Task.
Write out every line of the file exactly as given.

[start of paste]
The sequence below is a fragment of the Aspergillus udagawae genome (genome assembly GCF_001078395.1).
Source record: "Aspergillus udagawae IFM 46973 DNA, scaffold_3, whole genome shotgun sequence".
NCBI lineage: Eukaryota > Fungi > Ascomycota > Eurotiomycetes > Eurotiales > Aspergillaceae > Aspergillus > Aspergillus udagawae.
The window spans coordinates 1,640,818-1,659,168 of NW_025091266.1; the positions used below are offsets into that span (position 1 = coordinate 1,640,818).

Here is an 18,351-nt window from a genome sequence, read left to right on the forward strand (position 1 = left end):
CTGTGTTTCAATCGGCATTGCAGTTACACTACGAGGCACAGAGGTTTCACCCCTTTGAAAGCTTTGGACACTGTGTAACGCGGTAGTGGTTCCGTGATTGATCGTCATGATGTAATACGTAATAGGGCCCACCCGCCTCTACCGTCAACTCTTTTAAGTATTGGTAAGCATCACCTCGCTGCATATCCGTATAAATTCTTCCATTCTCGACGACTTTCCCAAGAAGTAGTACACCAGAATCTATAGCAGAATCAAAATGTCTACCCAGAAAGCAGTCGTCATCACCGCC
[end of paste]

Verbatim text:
The sequence below is a fragment of the Aspergillus udagawae genome (genome assembly GCF_001078395.1).
Source record: "Aspergillus udagawae IFM 46973 DNA, scaffold_3, whole genome shotgun sequence".
NCBI lineage: Eukaryota > Fungi > Ascomycota > Eurotiomycetes > Eurotiales > Aspergillaceae > Aspergillus > Aspergillus udagawae.
The window spans coordinates 1,640,818-1,659,168 of NW_025091266.1; the positions used below are offsets into that span (position 1 = coordinate 1,640,818).

Here is an 18,351-nt window from a genome sequence, read left to right on the forward strand (position 1 = left end):
CTGTGTTTCAATCGGCATTGCAGTTACACTACGAGGCACAGAGGTTTCACCCCTTTGAAAGCTTTGGACACTGTGTAACGCGGTAGTGGTTCCGTGATTGATCGTCATGATGTAATACGTAATAGGGCCCACCCGCCTCTACCGTCAACTCTTTTAAGTATTGGTAAGCATCACCTCGCTGCATATCCGTATAAATTCTTCCATTCTCGACGACTTTCCCAAGAAGTAGTACACCAGAATCTATAGCAGAATCAAAATGTCTACCCAGAAAGCAGTCGTCATCACCGCC